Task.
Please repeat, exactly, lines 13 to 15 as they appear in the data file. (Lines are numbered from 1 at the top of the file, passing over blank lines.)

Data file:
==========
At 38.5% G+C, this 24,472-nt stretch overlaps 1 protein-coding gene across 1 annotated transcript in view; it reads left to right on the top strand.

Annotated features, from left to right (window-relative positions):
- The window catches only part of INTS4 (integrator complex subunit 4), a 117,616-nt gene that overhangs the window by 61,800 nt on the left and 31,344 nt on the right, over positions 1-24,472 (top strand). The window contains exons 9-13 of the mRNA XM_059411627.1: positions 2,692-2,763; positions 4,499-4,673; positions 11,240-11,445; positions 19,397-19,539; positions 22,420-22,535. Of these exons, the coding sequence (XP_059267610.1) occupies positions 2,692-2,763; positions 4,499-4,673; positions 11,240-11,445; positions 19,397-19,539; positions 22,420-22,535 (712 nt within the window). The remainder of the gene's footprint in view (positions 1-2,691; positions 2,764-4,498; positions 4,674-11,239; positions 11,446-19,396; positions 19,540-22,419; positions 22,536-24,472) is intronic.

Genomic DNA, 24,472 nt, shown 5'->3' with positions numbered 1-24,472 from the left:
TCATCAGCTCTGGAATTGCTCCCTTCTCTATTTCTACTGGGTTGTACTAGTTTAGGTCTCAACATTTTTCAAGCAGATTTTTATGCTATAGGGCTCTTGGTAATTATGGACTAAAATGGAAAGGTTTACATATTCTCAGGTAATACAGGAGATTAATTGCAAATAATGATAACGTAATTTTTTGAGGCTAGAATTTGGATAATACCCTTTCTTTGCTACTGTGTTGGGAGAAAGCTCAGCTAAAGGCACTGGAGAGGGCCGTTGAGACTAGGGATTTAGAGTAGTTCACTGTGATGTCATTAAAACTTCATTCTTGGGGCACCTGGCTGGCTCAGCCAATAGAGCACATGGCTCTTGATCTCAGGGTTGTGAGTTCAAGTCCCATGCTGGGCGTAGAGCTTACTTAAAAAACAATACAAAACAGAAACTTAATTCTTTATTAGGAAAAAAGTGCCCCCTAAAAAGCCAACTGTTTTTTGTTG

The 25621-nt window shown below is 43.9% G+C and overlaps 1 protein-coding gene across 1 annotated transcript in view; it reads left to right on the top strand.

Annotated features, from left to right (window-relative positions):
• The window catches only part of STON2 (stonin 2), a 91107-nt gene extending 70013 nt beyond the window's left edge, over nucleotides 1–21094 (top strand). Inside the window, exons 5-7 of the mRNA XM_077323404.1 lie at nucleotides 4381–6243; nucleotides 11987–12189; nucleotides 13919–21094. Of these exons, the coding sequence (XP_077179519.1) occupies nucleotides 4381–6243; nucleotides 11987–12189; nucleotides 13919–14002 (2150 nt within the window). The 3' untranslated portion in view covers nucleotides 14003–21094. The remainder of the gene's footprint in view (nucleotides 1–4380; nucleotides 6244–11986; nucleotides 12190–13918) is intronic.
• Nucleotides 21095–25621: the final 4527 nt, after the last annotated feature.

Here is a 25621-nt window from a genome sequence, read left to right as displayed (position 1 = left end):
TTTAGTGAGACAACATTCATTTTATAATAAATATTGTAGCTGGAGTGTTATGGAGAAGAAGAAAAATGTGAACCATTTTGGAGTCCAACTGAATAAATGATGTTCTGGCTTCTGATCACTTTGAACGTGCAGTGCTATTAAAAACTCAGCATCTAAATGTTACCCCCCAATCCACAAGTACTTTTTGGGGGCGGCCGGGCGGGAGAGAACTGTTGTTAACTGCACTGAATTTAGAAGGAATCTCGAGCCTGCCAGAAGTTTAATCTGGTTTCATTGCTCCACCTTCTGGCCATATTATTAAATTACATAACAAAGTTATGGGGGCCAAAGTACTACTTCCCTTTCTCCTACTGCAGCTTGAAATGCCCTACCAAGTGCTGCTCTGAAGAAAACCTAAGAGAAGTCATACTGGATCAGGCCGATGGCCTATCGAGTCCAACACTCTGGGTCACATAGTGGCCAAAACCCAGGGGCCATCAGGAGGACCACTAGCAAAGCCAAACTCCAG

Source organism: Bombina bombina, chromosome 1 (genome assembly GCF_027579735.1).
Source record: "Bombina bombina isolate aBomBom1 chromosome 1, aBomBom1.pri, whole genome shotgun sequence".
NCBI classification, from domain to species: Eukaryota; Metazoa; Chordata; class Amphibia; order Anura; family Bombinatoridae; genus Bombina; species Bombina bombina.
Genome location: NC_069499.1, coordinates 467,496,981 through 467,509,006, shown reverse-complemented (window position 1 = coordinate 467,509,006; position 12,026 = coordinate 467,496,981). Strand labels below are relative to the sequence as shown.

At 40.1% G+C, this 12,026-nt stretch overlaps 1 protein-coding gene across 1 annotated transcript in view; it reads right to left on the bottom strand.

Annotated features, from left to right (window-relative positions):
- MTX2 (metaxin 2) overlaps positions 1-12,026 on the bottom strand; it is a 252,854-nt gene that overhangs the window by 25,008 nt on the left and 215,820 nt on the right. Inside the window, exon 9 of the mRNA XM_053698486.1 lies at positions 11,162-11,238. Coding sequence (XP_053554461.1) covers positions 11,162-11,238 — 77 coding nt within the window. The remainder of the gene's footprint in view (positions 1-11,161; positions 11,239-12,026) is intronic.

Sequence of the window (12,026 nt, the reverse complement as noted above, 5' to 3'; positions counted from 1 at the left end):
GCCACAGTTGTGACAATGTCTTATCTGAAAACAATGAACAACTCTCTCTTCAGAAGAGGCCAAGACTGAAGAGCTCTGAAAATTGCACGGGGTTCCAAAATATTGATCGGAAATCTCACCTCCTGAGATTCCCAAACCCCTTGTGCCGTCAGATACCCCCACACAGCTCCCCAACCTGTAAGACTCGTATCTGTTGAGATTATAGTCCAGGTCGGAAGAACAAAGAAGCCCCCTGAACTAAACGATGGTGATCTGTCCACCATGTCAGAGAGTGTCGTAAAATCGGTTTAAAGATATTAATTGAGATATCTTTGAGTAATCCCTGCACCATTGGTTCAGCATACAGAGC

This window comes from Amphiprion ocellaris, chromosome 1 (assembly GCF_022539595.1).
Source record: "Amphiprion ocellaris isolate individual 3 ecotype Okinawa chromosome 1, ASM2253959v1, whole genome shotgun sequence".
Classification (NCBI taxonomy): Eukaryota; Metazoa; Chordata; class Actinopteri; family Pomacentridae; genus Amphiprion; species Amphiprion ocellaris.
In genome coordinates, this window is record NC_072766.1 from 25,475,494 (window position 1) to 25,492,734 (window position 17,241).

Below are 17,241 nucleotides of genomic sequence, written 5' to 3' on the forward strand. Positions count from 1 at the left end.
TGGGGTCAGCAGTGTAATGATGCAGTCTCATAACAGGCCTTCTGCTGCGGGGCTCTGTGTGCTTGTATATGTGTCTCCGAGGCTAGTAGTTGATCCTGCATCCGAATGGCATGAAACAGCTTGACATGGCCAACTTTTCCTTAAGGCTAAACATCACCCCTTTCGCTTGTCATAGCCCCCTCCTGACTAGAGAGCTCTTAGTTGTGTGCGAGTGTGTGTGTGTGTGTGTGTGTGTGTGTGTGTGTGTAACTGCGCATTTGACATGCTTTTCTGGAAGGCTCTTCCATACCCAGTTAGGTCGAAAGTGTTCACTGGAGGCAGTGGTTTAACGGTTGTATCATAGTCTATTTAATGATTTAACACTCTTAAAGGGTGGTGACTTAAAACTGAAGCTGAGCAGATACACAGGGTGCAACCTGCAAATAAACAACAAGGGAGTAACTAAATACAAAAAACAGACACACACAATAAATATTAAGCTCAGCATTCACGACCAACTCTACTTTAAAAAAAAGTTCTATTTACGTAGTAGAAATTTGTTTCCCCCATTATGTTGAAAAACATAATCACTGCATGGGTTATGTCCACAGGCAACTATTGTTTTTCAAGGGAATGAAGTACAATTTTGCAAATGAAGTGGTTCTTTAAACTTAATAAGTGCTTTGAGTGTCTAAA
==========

Source record: "Bombina bombina isolate aBomBom1 chromosome 1, aBomBom1.pri, whole genome shotgun sequence".
NCBI classification, from domain to species: Eukaryota; Metazoa; Chordata; class Amphibia; order Anura; family Bombinatoridae; genus Bombina; species Bombina bombina.
Genome location: NC_069499.1, coordinates 467,496,981 through 467,509,006, shown reverse-complemented (window position 1 = coordinate 467,509,006; position 12,026 = coordinate 467,496,981). Strand labels below are relative to the sequence as shown.